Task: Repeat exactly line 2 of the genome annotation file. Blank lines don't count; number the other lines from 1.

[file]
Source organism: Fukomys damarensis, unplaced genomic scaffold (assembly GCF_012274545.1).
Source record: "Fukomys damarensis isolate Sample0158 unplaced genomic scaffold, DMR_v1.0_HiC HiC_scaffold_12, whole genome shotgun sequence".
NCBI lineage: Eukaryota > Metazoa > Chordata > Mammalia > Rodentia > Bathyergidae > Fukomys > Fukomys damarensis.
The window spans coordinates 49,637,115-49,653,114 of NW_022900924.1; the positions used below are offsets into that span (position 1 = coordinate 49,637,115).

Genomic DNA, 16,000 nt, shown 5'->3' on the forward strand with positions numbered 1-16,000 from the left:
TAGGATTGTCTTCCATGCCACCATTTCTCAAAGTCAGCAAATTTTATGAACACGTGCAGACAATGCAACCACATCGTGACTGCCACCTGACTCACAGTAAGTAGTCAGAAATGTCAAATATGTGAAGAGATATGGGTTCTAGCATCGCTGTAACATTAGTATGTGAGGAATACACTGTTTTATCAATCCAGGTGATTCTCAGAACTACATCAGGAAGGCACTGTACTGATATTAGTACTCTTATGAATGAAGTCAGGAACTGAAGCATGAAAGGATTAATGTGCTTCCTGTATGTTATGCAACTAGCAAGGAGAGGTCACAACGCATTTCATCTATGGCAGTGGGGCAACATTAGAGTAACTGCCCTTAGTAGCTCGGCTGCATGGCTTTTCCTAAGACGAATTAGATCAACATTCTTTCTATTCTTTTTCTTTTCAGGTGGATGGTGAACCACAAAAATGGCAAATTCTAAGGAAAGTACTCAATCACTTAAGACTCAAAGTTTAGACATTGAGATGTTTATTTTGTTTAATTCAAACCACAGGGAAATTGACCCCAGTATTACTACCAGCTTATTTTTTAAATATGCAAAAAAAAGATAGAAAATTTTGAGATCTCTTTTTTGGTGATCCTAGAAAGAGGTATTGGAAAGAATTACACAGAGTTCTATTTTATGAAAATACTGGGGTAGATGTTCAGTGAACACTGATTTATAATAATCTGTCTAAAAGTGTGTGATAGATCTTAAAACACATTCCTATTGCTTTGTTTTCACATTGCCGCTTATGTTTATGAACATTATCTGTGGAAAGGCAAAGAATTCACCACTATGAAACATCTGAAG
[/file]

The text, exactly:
Source record: "Fukomys damarensis isolate Sample0158 unplaced genomic scaffold, DMR_v1.0_HiC HiC_scaffold_12, whole genome shotgun sequence".